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Cheap Health Insurance

How to slash the cost of private health insurance

Health insurance should be seen as a luxury, not a necessity, as the NHS provides comprehensive medical treatment to anyone who needs it, regardless of their ability to pay.

However, if you do decide to get cover, there are ways to keep the cost down and still get a good policy. This guide explains how health insurance works, how to buy it and what to watch out for.

What is health insurance and what's included?

Health insurance, also known as private medical insurance, covers the cost of private medical treatment for ‘acute’ medical conditions – diseases, illnesses or injuries likely to respond quickly to treatment.

There are lots of different plans to choose from and while basic policies cover essential treatments while more comprehensive policies may include specialist therapies and complementary medicines such as acupuncture or chiropody. To sum up:

You pay a monthly sum to the insurer and it pays out for your essential treatments such as hospital care and surgery.

It's also possible with some, for example, you can choose the hospital you go to while with others certain treatments will be included, so it's important to make sure that if you're buying a policy it's the right one for you.

What is typically included under a health insurance policy?

What is typically excluded from health insurance?

Can I just use the NHS?

What restrictions will I face if I buy health insurance?

What is a chronic condition?

What's a moratorium plan and why is it cheaper?

Can I switch and save?

Will a policy include my children and partner as well?

How do I pay?

Can I use a healthcare cash plan rather than buying health insurance?

I'm already covered under a workplace scheme. Do I need to buy cover?

What's the difference between health insurance and critical illness?

Health insurance: Your 9 need-to-knows

Health insurance covers the cost of private medical treatment and people who buy it typically do so because they receive faster consultations and private treatment, which can be in a private or NHS hospital.

While it can cover the cost of private day patient surgery, tests and hospital accommodation, you wouldn't be able to use it if you were taken to accident and emergency.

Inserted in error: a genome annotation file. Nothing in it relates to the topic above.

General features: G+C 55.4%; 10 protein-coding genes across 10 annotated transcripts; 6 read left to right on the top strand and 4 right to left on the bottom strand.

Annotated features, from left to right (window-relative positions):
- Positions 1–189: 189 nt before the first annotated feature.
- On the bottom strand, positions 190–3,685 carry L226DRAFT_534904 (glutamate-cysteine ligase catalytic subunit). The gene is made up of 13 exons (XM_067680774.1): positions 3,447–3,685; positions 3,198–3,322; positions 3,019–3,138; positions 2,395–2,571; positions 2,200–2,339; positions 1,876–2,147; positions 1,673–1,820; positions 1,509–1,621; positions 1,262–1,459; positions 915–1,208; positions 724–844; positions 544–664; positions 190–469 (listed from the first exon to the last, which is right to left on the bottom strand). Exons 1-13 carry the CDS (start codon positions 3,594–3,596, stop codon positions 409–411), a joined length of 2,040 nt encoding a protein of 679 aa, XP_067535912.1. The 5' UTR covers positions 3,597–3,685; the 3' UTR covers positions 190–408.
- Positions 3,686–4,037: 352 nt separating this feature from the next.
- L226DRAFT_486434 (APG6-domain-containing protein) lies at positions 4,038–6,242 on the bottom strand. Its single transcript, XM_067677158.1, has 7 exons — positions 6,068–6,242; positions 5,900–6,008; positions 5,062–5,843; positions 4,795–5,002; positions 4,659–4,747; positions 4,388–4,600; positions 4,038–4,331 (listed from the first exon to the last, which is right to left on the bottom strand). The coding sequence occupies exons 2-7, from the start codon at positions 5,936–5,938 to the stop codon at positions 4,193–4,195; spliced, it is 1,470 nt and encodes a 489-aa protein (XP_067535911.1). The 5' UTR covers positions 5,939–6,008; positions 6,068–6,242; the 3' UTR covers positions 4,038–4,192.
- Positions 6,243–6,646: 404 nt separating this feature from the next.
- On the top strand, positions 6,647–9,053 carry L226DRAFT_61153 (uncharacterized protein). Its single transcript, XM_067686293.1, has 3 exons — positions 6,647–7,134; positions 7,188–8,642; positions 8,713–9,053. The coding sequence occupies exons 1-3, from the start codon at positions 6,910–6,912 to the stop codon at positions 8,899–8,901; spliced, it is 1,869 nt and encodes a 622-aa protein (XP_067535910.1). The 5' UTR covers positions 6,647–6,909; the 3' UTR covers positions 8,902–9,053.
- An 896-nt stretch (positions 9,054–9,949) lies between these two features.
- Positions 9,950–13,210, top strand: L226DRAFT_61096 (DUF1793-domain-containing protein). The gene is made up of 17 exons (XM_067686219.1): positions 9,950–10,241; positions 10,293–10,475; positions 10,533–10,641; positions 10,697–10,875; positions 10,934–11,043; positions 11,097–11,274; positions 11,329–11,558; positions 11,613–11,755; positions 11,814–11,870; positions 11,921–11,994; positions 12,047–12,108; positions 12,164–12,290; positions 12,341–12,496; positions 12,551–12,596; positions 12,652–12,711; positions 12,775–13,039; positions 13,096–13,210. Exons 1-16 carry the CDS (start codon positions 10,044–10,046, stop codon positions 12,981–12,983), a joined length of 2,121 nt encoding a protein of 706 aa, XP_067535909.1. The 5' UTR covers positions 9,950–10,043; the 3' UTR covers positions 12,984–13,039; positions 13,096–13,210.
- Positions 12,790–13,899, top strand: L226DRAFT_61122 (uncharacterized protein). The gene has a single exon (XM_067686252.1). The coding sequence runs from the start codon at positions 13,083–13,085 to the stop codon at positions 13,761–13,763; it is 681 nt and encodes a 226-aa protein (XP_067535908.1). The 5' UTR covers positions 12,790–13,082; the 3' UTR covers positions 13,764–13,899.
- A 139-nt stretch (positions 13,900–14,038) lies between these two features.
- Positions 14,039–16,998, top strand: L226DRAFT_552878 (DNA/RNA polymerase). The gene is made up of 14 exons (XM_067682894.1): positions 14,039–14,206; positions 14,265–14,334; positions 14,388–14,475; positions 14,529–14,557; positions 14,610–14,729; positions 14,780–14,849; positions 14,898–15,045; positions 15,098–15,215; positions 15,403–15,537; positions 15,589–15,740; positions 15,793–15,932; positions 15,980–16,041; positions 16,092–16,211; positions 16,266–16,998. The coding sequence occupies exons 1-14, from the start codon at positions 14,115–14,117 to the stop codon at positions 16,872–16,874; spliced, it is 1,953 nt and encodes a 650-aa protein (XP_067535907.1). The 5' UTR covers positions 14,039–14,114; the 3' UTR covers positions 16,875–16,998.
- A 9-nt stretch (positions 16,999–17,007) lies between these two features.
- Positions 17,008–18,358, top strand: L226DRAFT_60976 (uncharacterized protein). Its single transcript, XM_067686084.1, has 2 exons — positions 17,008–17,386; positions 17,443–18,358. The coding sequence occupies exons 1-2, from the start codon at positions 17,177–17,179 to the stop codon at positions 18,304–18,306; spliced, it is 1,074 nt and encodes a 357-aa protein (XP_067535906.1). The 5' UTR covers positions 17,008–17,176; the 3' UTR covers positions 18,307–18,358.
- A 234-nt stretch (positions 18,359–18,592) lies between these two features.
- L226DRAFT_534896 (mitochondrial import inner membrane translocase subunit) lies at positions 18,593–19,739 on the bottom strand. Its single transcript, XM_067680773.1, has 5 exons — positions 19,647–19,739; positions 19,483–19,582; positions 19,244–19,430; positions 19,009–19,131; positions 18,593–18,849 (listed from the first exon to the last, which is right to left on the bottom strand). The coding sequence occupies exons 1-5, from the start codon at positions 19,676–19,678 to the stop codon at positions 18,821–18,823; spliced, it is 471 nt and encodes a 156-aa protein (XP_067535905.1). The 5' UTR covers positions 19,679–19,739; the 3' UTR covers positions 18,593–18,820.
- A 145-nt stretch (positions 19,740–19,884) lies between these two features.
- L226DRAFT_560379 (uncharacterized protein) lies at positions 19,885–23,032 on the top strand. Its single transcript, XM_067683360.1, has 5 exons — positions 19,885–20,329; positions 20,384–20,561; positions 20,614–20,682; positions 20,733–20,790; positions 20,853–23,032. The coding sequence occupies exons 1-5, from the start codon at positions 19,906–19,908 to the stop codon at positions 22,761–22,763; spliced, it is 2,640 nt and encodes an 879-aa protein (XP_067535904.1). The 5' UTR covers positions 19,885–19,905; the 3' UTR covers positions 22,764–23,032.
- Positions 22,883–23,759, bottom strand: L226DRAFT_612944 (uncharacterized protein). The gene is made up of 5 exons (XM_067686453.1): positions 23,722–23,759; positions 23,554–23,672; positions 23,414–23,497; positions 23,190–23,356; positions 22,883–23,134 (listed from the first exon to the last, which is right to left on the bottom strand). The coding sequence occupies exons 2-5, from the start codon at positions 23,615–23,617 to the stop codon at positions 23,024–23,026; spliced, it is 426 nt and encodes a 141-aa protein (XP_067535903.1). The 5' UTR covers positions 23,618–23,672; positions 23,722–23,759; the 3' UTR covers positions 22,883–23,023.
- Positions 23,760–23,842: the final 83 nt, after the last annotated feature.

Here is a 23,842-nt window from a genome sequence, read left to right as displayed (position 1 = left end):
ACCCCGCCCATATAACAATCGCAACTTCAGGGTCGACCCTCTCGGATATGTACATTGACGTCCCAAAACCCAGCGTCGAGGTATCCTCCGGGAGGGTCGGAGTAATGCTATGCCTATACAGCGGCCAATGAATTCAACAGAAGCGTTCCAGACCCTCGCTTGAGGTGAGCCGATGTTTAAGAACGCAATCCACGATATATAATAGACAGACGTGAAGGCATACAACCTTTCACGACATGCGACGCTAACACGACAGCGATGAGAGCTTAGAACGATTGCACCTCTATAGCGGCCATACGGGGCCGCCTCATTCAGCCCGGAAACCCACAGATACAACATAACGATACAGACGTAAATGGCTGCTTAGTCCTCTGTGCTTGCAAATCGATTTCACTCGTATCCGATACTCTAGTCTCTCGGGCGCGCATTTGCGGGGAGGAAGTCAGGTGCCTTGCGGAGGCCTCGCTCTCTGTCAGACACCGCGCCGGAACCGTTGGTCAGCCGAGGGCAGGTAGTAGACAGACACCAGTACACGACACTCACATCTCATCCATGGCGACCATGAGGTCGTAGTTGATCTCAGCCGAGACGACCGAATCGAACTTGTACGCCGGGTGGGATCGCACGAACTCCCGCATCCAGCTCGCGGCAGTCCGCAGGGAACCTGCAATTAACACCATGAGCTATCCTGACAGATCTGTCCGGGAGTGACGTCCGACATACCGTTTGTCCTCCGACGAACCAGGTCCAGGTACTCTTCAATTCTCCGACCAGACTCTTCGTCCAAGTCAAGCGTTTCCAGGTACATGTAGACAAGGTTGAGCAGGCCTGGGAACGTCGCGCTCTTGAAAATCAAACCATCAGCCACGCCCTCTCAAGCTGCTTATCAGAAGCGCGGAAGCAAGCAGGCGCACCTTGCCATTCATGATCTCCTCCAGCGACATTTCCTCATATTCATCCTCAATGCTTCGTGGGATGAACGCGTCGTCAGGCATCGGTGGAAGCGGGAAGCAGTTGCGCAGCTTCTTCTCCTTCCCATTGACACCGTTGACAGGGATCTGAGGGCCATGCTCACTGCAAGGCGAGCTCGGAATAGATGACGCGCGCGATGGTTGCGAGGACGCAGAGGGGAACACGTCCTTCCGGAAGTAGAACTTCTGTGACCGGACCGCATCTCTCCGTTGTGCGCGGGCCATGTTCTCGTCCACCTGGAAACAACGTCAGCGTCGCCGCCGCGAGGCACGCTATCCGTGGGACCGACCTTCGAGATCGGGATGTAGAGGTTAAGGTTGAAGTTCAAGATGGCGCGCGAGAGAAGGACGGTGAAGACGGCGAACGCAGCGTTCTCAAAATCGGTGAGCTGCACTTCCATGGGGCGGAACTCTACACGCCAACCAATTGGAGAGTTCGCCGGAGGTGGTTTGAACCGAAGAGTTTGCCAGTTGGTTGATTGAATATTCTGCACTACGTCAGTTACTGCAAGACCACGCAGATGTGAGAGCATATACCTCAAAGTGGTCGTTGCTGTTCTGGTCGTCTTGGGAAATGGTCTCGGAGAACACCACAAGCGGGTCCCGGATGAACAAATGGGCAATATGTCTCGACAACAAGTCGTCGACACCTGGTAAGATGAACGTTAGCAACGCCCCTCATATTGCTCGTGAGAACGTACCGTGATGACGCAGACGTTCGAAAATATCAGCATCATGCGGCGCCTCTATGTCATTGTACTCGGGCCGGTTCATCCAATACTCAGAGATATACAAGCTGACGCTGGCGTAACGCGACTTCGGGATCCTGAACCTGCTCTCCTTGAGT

Here are nine need-to-knows to help you decide if it's right for you and where to find the best cover at an affordable rate.

You may not need health insurance as many things are covered by the free NHS

The UK is one of a handful of countries in the world which providers people with free NHS treatment at the point of service covering so paying for private healthcare is a luxury not a necessity.

There are also a number of policy restrictions with health insurance, so even if you have cosmetic treatment, accident and emergency treatment, or an organ transplant, for example, you won't be covered, so make sure you NEED it before you buy.

Self-insuring could be a better option and you'll keep the cash if you don't claim

If you're young and healthy you might not need health insurance and instead of paying £300 a year to an insurer, pay £25 a month into a high-interest savings account or into an interest-paying current account.

Should you need any minor treatment or consultations not available on the NHS, or you want a faster service, simply dip into your own insurance fund. Stay fit and healthy and you get to keep your 'premiums' with the interest on top.

However, remember that treatment for some conditions, such as cancer, can cost hundreds of thousands for private healthcare so in some situations it could be worth paying for private health insurance, if your policy covers the illness.

Most insurers won't cover for a pre-existing condition but always check

Health insurance isn’t designed to cover you for every health issue that might occur. It covers treatment for acute conditions that start after your policy begins, such as cataract surgery – and you may still need treatment via the NHS in some cases.

Some insurers may provide cover for longer-term (chronic) conditions, but you’ll need to check the policy to see what you’re covered for.

The price of health insurance isn't fixed so you'll pay more as you get older